Research Study Abstract

Objectively Measured Physical Activity and Symptoms Change in Knee Osteoarthritis

  • Published on Feb. 2, 2016

Objective: The study objective was to quantify the association between daily physical activity measured by accelerometer and 1-year changes in symptoms among people with knee osteoarthritis.

Methods: Participants from the Osteoarthritis Initiative had knee radiographs and physical activity assessed using GT1M ActiGraph (Pensacola, FL) uniaxial accelerometers at the 48-month visit. Physical activity was calculated and categorized as tertiles of average daily minutes in light and moderate-to-vigorous activity. Outcomes were 1-year change in symptoms measured by Western Ontario and McMaster Universities scales, including pain, stiffness, and physical function. Adjusted multivariable linear models estimated the relationship between tertiles of light or moderate-to-vigorous physical activity and changes in knee symptoms.

Results: Among 1059 participants (55% were women; mean age, 66 ± 9 years), greater time in light activity was associated with a trend toward declined physical function (P = .01). Greater time in daily moderate-to-vigorous activity also was associated with declined physical function (P = .01) and increased pain (P = .08). None of these average changes in symptoms reached minimally important clinical differences. However, greater daily time in both activities was associated with a higher probability of worsening symptoms among persons with Kellgren-Lawrence grade 4 osteoarthritis.

Conclusions: Objectively measured daily activity was not associated with 1-year symptom improvements among community-dwelling adults with knee osteoarthritis. In those with advanced disease (Kellgren-Lawrence grade 4), greater daily minutes in physical activity were associated with worsening symptoms. How best to implement exercise regimens in persons with advanced knee osteoarthritis to reduce the deleterious impact on symptoms needs to be explored.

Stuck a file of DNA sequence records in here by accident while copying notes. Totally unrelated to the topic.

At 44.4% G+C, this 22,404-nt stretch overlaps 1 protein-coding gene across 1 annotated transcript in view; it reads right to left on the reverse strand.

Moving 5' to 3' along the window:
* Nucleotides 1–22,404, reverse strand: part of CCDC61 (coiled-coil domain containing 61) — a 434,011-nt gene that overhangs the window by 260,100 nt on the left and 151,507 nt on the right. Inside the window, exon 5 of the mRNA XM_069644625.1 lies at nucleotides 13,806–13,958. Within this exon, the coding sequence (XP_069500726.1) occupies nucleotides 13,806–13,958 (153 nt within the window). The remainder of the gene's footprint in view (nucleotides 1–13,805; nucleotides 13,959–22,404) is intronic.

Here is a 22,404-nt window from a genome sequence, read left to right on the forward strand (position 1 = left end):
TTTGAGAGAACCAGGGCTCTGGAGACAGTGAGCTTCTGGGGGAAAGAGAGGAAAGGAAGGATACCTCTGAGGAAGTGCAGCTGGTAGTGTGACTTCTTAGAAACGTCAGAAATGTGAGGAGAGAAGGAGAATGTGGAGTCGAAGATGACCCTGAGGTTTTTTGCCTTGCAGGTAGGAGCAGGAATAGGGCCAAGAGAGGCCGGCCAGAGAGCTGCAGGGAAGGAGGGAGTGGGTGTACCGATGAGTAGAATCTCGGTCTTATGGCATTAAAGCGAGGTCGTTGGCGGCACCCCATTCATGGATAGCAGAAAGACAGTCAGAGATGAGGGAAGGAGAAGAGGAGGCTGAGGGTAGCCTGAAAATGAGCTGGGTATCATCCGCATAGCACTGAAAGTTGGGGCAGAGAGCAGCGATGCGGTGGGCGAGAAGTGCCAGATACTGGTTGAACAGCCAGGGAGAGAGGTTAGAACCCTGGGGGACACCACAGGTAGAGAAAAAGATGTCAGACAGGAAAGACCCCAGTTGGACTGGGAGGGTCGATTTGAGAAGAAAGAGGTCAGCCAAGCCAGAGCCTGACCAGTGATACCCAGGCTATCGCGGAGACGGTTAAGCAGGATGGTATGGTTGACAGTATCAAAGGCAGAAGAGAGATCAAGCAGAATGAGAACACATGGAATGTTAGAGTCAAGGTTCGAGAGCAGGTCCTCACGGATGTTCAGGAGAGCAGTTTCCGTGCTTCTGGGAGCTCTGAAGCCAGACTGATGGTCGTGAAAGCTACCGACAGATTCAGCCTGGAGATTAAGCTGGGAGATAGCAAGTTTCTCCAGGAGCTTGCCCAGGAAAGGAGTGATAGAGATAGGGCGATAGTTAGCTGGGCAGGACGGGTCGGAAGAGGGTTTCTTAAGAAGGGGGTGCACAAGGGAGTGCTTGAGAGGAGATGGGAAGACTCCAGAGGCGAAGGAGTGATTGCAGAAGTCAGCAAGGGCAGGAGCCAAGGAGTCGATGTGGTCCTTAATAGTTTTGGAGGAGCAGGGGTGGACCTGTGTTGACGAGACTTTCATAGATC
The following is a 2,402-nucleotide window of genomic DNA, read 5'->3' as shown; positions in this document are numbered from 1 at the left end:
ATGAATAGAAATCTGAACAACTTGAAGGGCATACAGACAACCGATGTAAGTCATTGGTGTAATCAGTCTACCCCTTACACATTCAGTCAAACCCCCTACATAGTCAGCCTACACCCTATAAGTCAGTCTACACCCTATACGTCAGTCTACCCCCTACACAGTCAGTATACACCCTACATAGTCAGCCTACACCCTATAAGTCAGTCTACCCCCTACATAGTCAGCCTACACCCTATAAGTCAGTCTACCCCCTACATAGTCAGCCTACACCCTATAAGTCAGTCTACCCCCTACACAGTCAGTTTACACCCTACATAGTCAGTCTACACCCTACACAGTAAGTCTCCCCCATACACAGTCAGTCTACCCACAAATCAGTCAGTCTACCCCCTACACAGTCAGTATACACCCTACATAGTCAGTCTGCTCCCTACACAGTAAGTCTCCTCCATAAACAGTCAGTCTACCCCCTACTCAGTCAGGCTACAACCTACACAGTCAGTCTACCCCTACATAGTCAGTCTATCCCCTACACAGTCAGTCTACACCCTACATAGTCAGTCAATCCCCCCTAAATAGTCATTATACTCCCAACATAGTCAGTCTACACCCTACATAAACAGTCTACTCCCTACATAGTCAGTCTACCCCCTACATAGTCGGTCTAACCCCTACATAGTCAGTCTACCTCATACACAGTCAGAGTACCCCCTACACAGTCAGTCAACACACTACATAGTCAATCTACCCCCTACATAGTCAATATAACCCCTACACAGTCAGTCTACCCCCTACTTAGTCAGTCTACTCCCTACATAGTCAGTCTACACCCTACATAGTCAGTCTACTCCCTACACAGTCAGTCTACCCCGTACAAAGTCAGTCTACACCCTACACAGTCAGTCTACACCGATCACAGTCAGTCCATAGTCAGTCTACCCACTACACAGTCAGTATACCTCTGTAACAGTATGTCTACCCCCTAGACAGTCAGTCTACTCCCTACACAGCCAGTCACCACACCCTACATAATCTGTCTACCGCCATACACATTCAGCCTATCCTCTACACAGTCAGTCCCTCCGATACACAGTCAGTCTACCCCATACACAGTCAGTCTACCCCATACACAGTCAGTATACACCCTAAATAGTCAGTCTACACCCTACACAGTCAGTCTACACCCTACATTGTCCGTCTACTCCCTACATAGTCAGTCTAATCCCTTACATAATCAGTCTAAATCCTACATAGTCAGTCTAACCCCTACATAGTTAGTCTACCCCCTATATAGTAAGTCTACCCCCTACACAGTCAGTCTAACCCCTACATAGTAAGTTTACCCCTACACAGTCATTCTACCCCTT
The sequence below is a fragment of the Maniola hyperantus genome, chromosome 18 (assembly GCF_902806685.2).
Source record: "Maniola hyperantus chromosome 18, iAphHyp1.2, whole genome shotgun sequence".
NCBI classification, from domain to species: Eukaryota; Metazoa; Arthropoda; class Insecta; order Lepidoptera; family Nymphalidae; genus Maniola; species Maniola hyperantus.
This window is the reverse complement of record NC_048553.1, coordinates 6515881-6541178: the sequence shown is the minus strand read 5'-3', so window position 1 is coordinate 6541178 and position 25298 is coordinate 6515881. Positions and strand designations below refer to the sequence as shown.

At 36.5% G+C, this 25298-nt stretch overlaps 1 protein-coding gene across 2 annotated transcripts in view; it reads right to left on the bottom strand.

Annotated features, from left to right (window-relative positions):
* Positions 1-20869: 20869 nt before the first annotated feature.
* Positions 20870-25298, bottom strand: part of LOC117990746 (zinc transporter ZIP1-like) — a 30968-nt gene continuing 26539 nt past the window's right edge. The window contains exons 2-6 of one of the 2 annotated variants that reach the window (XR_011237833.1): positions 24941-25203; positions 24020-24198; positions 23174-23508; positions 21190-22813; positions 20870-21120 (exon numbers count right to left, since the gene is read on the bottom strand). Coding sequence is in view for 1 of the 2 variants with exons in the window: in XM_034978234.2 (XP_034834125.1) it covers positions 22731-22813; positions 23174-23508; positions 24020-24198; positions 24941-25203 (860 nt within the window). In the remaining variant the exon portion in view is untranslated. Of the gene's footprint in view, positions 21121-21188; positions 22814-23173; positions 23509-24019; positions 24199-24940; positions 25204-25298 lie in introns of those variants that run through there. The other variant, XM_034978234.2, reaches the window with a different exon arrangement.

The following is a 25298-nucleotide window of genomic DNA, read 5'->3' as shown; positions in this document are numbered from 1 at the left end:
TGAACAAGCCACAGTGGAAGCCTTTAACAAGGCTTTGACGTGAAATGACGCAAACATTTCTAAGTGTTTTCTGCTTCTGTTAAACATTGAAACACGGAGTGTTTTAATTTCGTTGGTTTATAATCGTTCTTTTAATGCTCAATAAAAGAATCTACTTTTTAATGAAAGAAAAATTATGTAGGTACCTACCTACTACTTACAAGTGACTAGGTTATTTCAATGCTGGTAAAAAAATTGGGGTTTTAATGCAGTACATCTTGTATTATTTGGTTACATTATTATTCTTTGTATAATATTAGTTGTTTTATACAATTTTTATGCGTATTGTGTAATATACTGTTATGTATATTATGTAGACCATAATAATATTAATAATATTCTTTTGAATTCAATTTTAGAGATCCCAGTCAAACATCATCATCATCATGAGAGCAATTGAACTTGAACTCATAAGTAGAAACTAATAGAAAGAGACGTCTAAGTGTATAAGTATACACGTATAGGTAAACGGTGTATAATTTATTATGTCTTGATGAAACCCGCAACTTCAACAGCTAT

• Liu SH 1
  • Driban JB 2
  • Eaton CB 3
  • McAlindon TE 2
  • Harrold LR 4
  • Lapane KL 5


  • 1

    Clinical and Population Health Research Program, Graduate School of Biomedical Sciences, University of Massachusetts Medical School, Worcester, Mass.

  • 2

    Division of Rheumatology, Tufts Medical Center, Boston, Mass.

  • 3

    Center for Primary Care and Prevention, Memorial Hospital of Rhode Island, Pawtucket; Departments of Family Medicine and Epidemiology, Warren Alpert Medical School, School of Public Health, Brown University, Providence, RI.

  • 4

    Departments of Medicine and Orthopedics, University of Massachusetts Medical School, Worcester, Mass.

  • 5

    Division of Epidemiology of Chronic Diseases and Vulnerable Populations, Department of Quantitative Health Sciences, University of Massachusetts Medical School, Worcester, Mass.


The American Journal of Medicine